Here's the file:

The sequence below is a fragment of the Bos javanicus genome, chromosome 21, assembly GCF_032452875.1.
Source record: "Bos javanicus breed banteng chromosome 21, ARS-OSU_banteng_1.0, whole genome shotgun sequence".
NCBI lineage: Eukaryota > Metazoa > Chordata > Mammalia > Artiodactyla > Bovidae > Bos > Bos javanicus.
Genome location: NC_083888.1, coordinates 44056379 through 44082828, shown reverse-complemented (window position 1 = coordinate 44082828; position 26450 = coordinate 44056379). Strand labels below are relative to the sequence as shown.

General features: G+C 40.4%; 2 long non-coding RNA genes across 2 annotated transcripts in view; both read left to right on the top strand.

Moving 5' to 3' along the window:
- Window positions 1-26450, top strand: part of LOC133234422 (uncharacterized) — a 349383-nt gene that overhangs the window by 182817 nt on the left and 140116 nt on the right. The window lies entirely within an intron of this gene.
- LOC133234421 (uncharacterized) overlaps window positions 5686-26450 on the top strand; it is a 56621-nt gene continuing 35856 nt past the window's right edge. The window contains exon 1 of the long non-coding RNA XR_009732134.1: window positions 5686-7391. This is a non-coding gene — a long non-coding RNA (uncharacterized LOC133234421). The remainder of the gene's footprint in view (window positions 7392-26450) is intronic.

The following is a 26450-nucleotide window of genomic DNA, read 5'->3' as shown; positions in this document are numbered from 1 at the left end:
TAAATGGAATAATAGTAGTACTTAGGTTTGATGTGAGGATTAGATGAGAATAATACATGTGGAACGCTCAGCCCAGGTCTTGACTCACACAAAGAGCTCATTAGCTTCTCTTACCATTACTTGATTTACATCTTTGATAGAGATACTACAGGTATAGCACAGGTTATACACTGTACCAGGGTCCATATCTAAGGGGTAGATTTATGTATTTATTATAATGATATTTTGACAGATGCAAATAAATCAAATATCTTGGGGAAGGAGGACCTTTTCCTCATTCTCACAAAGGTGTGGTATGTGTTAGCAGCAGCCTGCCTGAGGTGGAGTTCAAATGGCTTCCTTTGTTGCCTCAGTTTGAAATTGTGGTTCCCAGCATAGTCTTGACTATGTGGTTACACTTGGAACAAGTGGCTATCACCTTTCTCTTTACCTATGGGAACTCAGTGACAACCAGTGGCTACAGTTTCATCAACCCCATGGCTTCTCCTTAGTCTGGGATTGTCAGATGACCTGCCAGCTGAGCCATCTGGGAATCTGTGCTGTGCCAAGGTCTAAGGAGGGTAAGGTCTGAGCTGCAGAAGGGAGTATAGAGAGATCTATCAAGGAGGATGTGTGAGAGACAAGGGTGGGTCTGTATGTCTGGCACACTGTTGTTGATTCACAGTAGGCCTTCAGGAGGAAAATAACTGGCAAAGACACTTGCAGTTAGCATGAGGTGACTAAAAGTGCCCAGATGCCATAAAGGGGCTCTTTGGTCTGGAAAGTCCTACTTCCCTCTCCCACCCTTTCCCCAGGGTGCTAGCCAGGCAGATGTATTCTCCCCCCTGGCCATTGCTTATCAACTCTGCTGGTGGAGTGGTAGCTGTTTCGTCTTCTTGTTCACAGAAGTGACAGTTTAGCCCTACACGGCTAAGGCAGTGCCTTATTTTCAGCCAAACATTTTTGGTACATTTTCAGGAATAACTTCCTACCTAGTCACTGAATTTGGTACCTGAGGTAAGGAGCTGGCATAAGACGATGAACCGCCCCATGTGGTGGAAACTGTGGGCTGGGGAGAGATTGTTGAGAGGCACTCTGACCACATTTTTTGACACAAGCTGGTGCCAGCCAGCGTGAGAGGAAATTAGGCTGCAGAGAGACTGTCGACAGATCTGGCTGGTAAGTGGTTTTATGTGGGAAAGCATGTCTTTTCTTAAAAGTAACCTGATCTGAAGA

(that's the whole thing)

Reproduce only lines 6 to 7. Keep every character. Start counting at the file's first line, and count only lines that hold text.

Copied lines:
Moving 5' to 3' along the window:
- Window positions 1-26450, top strand: part of LOC133234422 (uncharacterized) — a 349383-nt gene that overhangs the window by 182817 nt on the left and 140116 nt on the right. The window lies entirely within an intron of this gene.